A company looking to raise capital can choose equity financing or debt financing, or a combination of both. The choice usually comes down to accessibility and cash flow, and the owner's tolerance for relinquishing some control of the business. The balance of debt and equity that comprises a company's financing is known as its debt-to-equity-ratio.
What is equity financing?
Companies sell some of their equity in order to raise capital. This is a good way to generate funds for new initiatives or necessary investment. The money will not need to be repaid but part of the business will be owned by someone else and they will have input into decision making.
No payments and interest charges will be due with this type of financing. Both the owners and investors have an interest in continuing business success and return on investment. This is assisted by the additional capital available for investment and the lack of financial burden.
However, some view the relinquishment of a percentage of the company as a significant disadvantage. Additionally, there is now another entity who must be consulted before decisions and action are taken, and profits will now need to be shared by another party. If you want to remove an investor it will likely cost you more to do so than the original investment amount.
What is debt financing?
If a company takes out a loan, which is repayable with interest, this is known as debt financing. This type of financing might place limitations on company activities that restrict them to the core business area only. A low debt-to-equity ratio is favourable to firms that may want to take out more debt financing.
Unlike equity financing, the entity providing the loan doesn't hold any control over the business and after the debt is settled, the relationship ends. Loan repayments will not increase and so forecasting is easier. The company will also be able to deduct tax on the basis of the interest paid.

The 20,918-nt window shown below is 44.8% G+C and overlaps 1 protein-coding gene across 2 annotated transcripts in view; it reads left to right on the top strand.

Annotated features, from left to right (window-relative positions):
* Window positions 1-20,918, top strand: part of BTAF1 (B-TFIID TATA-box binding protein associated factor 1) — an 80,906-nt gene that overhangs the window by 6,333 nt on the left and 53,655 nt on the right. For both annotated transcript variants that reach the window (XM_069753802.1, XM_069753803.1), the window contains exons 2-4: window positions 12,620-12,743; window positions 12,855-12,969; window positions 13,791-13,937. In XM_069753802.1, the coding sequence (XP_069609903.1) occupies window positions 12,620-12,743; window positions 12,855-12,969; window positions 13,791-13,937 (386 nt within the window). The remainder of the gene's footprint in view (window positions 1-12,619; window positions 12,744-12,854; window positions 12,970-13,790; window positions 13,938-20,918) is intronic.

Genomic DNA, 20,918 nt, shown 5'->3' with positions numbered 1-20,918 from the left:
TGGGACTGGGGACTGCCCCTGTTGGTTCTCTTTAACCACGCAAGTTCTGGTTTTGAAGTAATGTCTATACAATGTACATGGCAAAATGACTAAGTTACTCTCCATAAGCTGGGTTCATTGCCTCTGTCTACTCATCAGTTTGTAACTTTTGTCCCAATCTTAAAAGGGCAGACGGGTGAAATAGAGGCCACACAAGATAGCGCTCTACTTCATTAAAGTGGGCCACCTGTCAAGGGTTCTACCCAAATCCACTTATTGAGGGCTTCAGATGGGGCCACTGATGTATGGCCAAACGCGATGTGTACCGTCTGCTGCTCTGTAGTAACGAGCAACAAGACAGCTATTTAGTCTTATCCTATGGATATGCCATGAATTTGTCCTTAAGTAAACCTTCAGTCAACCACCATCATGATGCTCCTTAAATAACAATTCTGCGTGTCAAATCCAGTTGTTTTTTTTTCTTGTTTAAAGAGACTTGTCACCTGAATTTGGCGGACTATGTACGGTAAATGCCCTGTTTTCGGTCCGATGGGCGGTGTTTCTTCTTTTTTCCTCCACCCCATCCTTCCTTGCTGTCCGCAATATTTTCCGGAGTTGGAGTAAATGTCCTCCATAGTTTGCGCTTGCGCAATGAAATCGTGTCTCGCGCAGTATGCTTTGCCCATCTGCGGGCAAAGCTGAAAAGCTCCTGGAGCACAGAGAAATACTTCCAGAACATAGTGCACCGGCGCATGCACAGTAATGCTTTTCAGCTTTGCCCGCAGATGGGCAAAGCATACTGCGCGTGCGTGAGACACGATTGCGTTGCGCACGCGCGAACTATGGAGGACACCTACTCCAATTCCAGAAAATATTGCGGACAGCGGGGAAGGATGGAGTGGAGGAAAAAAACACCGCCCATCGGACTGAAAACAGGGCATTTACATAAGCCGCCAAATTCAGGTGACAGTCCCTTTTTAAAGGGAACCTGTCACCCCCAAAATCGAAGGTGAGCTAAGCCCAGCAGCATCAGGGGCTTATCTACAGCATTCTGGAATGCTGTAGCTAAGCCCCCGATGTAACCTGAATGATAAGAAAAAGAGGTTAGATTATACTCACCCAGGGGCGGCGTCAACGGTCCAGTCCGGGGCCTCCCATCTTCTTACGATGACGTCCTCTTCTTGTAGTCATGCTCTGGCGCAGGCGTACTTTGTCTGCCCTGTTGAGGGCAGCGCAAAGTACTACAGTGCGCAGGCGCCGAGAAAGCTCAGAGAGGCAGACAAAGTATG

The key factor to consider is that taking out a loan is a gamble on future solvency and could become a burden if growth is not as expected or there is an economic downturn. It might also be impossible to agree a loan in the first place without some guarantee in the form of personal assets.
Equity and debt financing scenarios
A common method is to allow others to buy shares in the business. Smaller companies sell shares to private investors in return for equity. Larger businesses may go public and sell stock shares. This is a quick method for generating cash quickly but is obviously not available to all businesses.
Alternatively, a young company not yet in a position to sell stock or shares may look for a venture capitalist. These investors will expect a share of ownership plus a say in future business direction. It should be expected that they will cash in their ownership if, and when, the company is acquired or goes public.
Usually this will be in the form of a bank or commercial loan. Long term debt financing could be in the form of a secured or unsecured business loan or an equipment loan.
Which is better?
There is unfortunately no easy answer to this question, as it depends on where the business is currently, and where they plan on going in the future. Credit scores and solvency ratings are taken into account when applying for loans, and company accounts are usually taken into consideration when looking for equity financing. If you are in a strong financial position it is usually much easier to raise funds more cheaply or for less equity as there’s less risk involved. There are a number of options available to all businesses looking to raise funding; businesses need to carefully consider what method suits their situation.